The latest escalation in trade conflicts continued to put pressure on Canada’s domestic economy, as restrictions introduced by China are having a direct impact on Canadian exports. Positively, however, the removal of steel and aluminium tariffs and rising prospects of USMCA ratification are likely to boost the country’s exports and investment, partially offsetting the negative implication of a US-China trade war. As such, the Bank of Canada sounded confident that the slowdown in late 2018 and early 2019 was temporary and that a pick-up in economic activity starting from Q2-19 would ensue. The strength of the labour market is also suggesting that businesses are likely to perceive the recent weakness as being of a transient nature. Inflation generally continued to surprise to the upside, with the latest core CPI re-accelerating to 2.3%, well above the market consensus of 2.1%. Similarly, on the back of food, shelter and transportation prices, the headline inflation measure picked up momentum to come in at 2.4%, which is above the mid-point of the BoC’s tolerance threshold of 2.0 (+/-1%). Given the weak external backdrop, the BoC is seen as remaining on hold for some time, preserving its data dependency bias as far as the future path of interest rates is concerned.
The general expectation at the start of the year was that the major central banks were likely to continue throughout the year to tighten liquidity through rate hikes and/or balance sheet reduction. However, the situation now looks materially different given the increasingly dovish turn by the Fed, with no further rate hikes expected and, more recently, even increased talk of rate cuts. As for the ECB, President Draghi has recently hinted at the possibility of further rates cuts and asset purchases. We see these developments as positive for emerging market bonds, particularly those that are supported by sound fundamentals, as they will continue to receive welcome support from international investors. The moderate growth slowdown of developed economies also makes growth in emerging economies more attractive on a relative basis. Furthermore, the slowdown in China, which has fed its way through the rest of the emerging world, is already well accounted for. We still have to consider the possibility of a prolonged trade war, despite positive rhetoric between Trump and Xi at the G20 meeting, with tariffs of 25% still in place on USD 200 billion of US imports from China. However, at the same time, China is utilising a number of stimulus measures to help offset some of the impact of tariffs. So, while the consensus view might still be cautious, we strongly believe that individual emerging markets will continue to recover this year.
Developed Markets Positioning
Given the changing backdrop of their evolving US-China trade conflict, the London team moved duration positioning to neutral from a slight underweight on the global developed market central bank shift to an easing cycle. While the US data largely remained intact, the team could no longer ignore the uncertainty surrounding the extreme inversion of the short end of the US yield curve. The market is currently pricing in at least one rate cut for the Fed’s July meeting and there is also growing expectation of a cut by the ECB and potential for the ramp-up of a new QE program in the fall. The team notes that the recent post-G20 lull between Trump and Xi may flare up again in the fall as Trump begins to build his 2020 reelection campaign.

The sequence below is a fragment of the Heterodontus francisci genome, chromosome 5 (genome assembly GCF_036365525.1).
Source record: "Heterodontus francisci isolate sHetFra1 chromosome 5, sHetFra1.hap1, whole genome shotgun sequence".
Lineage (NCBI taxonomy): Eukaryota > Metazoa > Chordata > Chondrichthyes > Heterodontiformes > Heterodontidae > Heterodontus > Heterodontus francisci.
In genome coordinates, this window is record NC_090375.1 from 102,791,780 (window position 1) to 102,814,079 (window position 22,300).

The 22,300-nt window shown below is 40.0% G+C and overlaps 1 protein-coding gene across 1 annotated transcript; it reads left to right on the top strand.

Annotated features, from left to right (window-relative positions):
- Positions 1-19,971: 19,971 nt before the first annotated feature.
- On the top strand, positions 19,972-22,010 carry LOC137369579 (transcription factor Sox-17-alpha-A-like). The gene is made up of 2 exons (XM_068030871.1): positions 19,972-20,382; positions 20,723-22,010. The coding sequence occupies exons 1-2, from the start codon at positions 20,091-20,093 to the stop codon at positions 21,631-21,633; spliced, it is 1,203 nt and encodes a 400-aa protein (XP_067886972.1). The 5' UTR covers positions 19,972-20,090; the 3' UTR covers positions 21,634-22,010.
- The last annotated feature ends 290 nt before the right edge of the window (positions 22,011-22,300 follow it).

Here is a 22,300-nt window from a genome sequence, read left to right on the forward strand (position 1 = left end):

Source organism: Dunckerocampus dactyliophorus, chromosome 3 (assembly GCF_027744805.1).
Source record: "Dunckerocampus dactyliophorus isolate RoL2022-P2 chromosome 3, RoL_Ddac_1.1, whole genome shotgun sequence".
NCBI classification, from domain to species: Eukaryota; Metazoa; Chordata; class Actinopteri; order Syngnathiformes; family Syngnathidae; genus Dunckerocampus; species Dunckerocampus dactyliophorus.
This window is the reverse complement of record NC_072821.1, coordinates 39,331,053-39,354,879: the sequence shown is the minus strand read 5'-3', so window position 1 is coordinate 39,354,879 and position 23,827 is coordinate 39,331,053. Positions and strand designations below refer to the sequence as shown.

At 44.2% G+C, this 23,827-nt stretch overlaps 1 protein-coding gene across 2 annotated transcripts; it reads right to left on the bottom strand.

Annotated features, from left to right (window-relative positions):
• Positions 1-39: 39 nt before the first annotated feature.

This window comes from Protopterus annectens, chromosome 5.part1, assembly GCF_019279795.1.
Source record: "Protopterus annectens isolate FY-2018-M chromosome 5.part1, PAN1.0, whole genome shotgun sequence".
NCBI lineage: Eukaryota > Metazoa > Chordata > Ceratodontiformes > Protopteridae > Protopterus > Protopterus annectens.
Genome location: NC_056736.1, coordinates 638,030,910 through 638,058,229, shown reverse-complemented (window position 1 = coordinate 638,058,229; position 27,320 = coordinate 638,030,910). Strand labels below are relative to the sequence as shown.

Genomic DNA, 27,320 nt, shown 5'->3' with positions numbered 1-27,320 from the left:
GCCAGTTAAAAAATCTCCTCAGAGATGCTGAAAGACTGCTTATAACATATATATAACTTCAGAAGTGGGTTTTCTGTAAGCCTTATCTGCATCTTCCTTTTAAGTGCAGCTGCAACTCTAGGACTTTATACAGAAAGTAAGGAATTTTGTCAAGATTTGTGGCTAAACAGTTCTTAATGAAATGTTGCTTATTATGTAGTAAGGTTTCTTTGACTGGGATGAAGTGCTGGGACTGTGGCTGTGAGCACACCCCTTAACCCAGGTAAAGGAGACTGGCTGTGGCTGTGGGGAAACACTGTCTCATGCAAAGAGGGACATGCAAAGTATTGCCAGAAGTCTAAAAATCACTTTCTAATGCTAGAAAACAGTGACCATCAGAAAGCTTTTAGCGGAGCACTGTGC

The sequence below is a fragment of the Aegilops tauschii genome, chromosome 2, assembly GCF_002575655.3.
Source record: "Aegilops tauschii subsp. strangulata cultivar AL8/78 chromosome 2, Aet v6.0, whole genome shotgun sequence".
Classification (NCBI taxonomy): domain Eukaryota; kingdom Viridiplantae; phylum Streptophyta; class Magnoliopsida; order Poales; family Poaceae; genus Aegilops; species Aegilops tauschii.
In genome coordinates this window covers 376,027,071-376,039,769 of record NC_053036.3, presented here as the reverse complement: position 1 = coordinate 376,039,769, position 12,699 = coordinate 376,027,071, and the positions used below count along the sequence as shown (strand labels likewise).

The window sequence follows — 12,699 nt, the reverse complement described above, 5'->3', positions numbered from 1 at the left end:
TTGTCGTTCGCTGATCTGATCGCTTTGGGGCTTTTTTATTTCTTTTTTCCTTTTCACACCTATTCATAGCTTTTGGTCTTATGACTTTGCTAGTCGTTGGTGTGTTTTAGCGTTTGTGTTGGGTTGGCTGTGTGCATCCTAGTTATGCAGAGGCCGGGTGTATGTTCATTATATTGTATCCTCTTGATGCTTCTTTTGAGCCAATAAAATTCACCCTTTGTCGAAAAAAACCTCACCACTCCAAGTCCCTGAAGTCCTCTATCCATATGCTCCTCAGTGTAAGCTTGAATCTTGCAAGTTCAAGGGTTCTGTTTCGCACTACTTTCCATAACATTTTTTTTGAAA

As for Europe, the team struggled to justify maintaining its core positioning given the all-time low negative yields. However, the team believes neutral positioning would be most reasonable given the significant dovish shift by the ECB and Draghi’s ‘whatever-it-takes’ approach. The team moved to increase its weight on Italy with yields heavily supported by the ECB and Italy spreads trading at the wides, excluding the 2012 Euro sovereign crisis.
Credit markets views remained relatively benign, with the team remaining biased to European IG names over US names, especially with the shift in ECB expectations. The team however also noted that SSA paper still contained value relative to government bonds on the May selloff in credit.
The team looked to shift its SEK position to overweight on the steadfast hawkish stance of the Riksbank, despite the ECB shifting to a more dovish tone, as the Swedish central bank reiterated the potential for a hawkish tilt by its October meeting if the inflation data were to hold. While the team remained sceptical of the data, we decided the Riksbank’s extreme conviction on monetary policy could not be ignored.
The team maintained its view on Norway from both the FX and bond perspectives, as the Norges bank kept its hawkish message in the face of a dovish Eurozone, as Brent crude stabilized in June going ahead of an OPEC meeting.
For sterling, the team preserved its relatively neutral stance, tweaking duration longer in line with the team’s view on global rates. With Boris Johnson emerging as the 98% favourite to take over as UK prime minister, the team holds that the 31 October Brexit deadline remained the most relevant factor to risk positioning over the longer term.